For the better part of a week, I was honored to be part of a well-honed Ground Zero worker feeding and equipping operation that was truly a miracle of resilience. New York made me proud and lifted me up; all of the volunteers heeded the call to be strong for our community and deliver the help we needed, when we needed it.

On my final night at Volunteer City, when I wearily handed over the reins to another fresh group of resilient volunteers, I got the chance to go down with a FDNY fireman (who’d I later have a brief affair) on a food delivery truck to see Ground Zero for myself. I walked through the horror as part of a body was carried out in front of me. The destruction was incomprehensible. The pain of loss felt like it was piercing my heart. I dropped to my knees, feeling the shards of metal and glass press into my skin; it allowed me to feel a shred of the pain experienced that fateful day. The exhausted fireman found the strength to lift me up to his level. As I hugged him in the moment, I vowed I would always work to help others.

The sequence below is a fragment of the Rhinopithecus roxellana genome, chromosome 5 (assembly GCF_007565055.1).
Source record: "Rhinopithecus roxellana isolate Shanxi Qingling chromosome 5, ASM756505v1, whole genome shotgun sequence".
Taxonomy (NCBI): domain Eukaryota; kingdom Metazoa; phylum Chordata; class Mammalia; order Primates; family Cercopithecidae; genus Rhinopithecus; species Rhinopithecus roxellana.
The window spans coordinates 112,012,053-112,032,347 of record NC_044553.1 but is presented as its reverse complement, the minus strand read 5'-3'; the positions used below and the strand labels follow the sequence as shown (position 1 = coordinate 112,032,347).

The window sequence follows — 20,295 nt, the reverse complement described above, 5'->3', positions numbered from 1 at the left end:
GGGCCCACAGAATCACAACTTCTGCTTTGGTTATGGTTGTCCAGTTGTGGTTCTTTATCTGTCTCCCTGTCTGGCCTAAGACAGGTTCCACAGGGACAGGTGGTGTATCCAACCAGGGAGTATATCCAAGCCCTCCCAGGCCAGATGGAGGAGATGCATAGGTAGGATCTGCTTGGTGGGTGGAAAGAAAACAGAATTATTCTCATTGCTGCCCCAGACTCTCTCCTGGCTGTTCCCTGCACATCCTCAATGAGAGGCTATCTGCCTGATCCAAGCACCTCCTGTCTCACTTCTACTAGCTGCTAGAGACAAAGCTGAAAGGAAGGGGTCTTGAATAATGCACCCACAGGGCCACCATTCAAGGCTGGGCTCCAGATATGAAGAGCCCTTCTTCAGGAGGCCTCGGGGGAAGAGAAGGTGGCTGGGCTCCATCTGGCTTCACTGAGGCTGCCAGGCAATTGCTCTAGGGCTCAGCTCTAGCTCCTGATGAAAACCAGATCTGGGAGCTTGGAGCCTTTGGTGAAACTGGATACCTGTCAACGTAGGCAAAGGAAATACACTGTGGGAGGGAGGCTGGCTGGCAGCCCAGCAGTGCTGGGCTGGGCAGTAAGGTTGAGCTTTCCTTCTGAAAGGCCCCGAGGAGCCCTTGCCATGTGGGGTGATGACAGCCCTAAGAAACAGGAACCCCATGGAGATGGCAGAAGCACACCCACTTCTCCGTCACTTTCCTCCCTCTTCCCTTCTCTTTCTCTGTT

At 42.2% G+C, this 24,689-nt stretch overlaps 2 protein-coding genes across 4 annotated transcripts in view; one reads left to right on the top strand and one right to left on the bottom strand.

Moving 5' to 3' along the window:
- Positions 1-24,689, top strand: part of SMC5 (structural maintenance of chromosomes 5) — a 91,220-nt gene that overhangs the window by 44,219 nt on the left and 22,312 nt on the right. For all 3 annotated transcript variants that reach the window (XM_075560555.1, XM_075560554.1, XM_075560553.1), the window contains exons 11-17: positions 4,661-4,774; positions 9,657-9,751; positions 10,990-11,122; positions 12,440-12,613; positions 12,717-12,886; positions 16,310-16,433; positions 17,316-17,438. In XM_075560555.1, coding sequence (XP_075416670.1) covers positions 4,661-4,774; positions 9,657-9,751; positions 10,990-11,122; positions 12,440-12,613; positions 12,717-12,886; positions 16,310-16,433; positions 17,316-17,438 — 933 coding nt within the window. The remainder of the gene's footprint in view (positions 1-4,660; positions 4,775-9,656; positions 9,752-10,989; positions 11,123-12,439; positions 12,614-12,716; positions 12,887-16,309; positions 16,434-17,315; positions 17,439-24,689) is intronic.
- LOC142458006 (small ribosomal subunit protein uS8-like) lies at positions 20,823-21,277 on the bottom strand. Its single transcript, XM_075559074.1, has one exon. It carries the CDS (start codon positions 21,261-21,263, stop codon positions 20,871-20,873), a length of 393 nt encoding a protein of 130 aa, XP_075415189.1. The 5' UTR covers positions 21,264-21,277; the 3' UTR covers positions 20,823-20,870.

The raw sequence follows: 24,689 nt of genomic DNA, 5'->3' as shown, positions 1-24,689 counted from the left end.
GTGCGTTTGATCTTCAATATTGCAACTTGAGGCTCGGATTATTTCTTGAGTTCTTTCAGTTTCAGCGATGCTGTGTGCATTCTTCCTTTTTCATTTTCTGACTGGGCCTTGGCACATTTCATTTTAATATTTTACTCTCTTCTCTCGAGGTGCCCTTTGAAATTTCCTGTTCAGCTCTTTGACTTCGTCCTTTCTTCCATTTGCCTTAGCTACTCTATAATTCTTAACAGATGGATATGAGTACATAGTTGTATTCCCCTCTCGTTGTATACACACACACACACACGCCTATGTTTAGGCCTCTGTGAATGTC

Resilience is how I remember 9/11 and the days that followed. Love is how I honor those lost and move forward.

Michael Kelley is a TV producer, journalist, editorialist, media entrepreneur and blessed to call both Provincetown, Mass., and Pompano Beach, Fla., his hometowns. His love for Provincetown is like his love for his life partner and children — it knows no bounds.

Original Article on The Advocate
Author: Michael Kelley

My name is David but my online nick almost everywhere is Altabear. I'm a web developer, graphic artist and outspoken human rights (and by extension, mens rights) advocate. Married to my gorgeous husband for 10 years, together for 24 and living with our partner of 1.5 years, in beautiful Edmonton, Canada.